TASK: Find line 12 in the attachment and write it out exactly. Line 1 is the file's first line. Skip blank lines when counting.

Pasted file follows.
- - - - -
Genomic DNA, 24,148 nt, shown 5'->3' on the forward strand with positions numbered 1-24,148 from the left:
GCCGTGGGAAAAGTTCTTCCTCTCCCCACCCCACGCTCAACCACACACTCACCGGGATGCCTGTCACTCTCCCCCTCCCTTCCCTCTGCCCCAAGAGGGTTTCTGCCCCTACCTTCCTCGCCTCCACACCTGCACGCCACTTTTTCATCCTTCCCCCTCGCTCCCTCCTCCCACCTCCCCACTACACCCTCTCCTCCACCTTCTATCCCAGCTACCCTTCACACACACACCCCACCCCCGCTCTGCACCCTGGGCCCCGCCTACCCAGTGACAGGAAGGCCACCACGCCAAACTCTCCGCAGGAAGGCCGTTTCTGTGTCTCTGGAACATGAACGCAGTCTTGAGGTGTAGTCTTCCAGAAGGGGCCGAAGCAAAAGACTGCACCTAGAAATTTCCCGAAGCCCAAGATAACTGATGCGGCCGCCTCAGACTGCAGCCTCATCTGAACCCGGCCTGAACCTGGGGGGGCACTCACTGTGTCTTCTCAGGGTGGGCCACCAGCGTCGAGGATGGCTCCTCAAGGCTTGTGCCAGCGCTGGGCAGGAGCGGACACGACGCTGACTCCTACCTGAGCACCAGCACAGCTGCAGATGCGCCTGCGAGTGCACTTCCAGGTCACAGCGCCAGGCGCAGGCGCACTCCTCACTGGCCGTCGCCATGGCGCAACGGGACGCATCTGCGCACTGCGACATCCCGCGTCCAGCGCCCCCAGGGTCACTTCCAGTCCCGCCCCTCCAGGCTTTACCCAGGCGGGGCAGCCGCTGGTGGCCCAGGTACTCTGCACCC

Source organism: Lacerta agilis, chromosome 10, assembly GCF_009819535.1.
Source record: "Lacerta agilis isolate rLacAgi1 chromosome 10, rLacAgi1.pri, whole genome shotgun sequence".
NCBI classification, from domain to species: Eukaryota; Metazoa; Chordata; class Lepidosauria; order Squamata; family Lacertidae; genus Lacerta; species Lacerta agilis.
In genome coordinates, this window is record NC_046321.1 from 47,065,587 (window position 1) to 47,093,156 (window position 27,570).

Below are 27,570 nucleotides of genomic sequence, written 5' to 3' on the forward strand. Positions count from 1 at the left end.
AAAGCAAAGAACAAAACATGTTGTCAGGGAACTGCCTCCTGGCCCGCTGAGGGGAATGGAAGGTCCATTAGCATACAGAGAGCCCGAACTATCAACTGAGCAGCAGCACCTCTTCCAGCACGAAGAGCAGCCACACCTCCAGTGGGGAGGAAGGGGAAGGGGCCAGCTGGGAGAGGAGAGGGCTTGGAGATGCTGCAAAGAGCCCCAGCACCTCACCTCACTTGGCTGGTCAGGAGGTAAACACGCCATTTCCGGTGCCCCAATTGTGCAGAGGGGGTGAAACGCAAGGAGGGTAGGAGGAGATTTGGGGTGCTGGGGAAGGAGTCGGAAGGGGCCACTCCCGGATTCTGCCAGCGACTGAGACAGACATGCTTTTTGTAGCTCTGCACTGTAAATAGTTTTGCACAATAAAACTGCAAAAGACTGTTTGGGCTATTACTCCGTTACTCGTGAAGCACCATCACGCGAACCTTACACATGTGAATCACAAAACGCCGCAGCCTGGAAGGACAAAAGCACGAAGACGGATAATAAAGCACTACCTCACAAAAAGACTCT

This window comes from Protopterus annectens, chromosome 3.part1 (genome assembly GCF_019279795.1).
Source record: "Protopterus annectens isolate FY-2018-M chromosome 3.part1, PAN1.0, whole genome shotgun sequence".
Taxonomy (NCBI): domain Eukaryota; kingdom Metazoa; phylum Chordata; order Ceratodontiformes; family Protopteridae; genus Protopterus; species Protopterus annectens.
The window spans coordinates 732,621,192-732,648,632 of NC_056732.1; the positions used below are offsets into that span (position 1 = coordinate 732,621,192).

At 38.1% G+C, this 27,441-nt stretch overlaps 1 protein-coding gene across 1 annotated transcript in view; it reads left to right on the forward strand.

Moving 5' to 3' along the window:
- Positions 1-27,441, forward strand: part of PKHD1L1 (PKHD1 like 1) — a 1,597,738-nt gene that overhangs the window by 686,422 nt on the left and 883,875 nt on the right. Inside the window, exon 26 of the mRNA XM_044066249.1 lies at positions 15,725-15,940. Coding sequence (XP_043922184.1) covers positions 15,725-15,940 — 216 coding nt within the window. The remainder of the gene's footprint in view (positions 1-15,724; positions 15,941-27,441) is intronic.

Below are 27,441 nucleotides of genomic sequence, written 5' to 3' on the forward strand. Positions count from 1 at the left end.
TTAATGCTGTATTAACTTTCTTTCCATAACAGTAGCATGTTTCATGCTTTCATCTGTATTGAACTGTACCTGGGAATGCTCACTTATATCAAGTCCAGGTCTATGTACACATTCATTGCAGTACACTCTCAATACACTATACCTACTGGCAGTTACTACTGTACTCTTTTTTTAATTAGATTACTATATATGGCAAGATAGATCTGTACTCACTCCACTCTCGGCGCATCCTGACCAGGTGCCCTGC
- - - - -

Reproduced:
The window spans coordinates 732,621,192-732,648,632 of NC_056732.1; the positions used below are offsets into that span (position 1 = coordinate 732,621,192).